Star Wars: Knights of the Old Republic 2 – The Sith Lords

Platform: PC
User Rating: 8.0/10 - 1 vote
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Star Wars: Knights of the Old Republic 2 – The Sith Lords
Star Wars: Knights of the Old Republic 2 – The Sith Lords
Star Wars: Knights of the Old Republic 2 – The Sith Lords
Star Wars: Knights of the Old Republic 2 – The Sith Lords

It's Been overstated by press and publisher alike that Sith Lords is KOTOR'S The Empire Strikes Back. They said the same thing about Attack Of The Clones too; the prequel sequel that was supposed to lead us bleakly into Episode III. In truth, Spaceballs had darker moments. Here though, the comparison between game and film is apt, for not only is Sith Lords the chronological centrepiece for a planned KOTOR tnlogy, but as the last of the Jedi, you're joined by a leathery-faced old mentor, entrusted to relearn the way of the Force, only to eventually stumble into one of those dank caves that exist only so young Padawans may face their fears (in this one, your weapons you will need).

Moments of scene-stealing aside, there is in fact a sinister and unnerving atmosphere of distrust that runs through the game, forged in large part by a cast of new characters that are more ambiguous and complex than those of the first adventure. For all the tightly scripted dialogue and faultless delivery, the polygon personalities of KOTOR Episode I were easily labelled as good or bad. In Sith Lords, you have characters that (aside from a tiresome off-the-shelf rogue) from the very beginning portray ambivalence, hide secrets and display flashes of emotion and humour. Ultimately, while the plot twists are more obvious as the game nears its inevitable climax, the characters do a fine job of masking what small deficiencies there are in the story itself. Knights Of The Old Republic has effectively grown up... Or reached adolescence, at least.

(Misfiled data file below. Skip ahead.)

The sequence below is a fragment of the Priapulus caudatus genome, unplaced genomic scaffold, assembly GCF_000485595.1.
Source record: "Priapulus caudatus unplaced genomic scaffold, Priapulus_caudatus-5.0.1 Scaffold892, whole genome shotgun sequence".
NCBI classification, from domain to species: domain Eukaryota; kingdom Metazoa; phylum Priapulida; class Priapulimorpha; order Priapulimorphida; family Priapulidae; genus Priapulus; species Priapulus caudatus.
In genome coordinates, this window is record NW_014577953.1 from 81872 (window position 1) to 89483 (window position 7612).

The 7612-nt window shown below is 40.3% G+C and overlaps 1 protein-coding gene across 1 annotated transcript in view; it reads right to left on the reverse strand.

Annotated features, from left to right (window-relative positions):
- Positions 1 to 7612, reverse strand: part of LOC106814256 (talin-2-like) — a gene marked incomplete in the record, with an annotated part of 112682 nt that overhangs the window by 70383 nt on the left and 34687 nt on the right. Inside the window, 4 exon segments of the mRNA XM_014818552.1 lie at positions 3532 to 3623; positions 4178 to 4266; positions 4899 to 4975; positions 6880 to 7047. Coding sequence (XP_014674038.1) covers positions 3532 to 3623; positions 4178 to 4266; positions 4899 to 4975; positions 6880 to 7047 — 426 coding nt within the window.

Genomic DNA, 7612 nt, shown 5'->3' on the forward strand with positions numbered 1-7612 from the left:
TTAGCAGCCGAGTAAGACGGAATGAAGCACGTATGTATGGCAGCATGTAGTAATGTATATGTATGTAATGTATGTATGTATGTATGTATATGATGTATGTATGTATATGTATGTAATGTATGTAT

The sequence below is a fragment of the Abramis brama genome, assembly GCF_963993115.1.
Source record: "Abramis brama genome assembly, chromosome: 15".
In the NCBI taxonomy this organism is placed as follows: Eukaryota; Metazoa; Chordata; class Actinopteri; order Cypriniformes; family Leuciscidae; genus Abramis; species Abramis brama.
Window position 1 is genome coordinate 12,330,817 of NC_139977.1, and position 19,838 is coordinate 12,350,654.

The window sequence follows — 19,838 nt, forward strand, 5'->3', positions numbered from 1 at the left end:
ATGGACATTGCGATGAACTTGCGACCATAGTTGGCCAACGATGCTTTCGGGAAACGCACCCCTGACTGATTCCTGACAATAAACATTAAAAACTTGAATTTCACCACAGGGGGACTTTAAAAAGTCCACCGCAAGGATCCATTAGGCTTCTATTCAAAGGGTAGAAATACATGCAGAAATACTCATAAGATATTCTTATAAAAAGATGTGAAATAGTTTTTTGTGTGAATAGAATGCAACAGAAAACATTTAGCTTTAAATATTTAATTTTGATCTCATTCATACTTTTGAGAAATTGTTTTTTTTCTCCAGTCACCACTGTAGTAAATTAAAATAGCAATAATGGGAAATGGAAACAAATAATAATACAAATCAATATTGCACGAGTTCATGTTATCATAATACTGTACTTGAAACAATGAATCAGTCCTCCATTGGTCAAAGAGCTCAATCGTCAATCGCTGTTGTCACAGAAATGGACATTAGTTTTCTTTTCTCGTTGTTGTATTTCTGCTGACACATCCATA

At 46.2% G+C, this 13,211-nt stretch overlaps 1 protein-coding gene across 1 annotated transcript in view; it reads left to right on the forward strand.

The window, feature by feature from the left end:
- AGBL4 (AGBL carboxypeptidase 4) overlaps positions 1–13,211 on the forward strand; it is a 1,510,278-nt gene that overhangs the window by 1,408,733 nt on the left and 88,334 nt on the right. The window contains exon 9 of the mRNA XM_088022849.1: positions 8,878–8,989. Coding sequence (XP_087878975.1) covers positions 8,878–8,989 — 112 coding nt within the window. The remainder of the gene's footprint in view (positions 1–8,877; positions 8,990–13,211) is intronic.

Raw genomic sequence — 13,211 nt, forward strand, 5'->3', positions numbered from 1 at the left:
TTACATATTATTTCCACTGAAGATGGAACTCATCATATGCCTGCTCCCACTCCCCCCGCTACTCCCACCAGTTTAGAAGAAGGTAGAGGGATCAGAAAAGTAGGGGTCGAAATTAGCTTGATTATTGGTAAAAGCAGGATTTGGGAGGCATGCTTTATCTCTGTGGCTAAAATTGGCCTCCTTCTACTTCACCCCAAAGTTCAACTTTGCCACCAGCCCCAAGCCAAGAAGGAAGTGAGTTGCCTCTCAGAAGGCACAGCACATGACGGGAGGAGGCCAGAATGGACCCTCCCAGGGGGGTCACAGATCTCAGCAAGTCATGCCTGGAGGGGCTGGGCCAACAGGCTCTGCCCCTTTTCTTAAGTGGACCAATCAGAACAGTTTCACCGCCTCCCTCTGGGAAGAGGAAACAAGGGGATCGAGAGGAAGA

Back To The Future

The storyline continues rather obviously on from events of the original game, which saw Jedi fight Jedi in a bloody battle to near extinction. As the game begins the Jedi Council is no more, the Old Republic is close to collapse and the Sith, though weakened after the Mandalorian Wars, are keen to hunt down and destroy once and for all the remaining members of the Jedi Order.

Sadly, for the sake of democracy and free speech, it would appear only one remains - you - the problem being that having renounced the Force and been forced into exile, you've no idea of your sudden importance. So you awake, as you did in game one, in a strange place with only your underpants to defend you and an uncanny sense that your place in the unfolding story is rather pivotal.

If you've completed the original game, it can take some time to tie up your experiences there, with how things have actually turned out, now that a definitive reality has been set - arguably making it more advantageous not to have played the first KOTOR at all. For those that have, developer Obsidian has been modestly successful in circumventing prime fiction abuse by offering dialogue choices that will hopefully recall how you played the first game.